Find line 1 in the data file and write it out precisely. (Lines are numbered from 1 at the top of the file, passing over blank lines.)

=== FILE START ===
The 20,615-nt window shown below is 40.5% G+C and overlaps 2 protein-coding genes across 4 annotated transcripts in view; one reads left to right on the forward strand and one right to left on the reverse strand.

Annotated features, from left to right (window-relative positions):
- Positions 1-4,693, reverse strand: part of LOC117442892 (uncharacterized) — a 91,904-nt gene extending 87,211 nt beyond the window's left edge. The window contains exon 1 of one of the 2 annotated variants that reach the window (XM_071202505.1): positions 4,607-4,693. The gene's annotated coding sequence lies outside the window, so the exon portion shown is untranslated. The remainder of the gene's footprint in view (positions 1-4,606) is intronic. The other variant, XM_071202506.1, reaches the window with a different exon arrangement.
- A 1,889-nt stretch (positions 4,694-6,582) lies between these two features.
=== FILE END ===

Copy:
The 20,615-nt window shown below is 40.5% G+C and overlaps 2 protein-coding genes across 4 annotated transcripts in view; one reads left to right on the forward strand and one right to left on the reverse strand.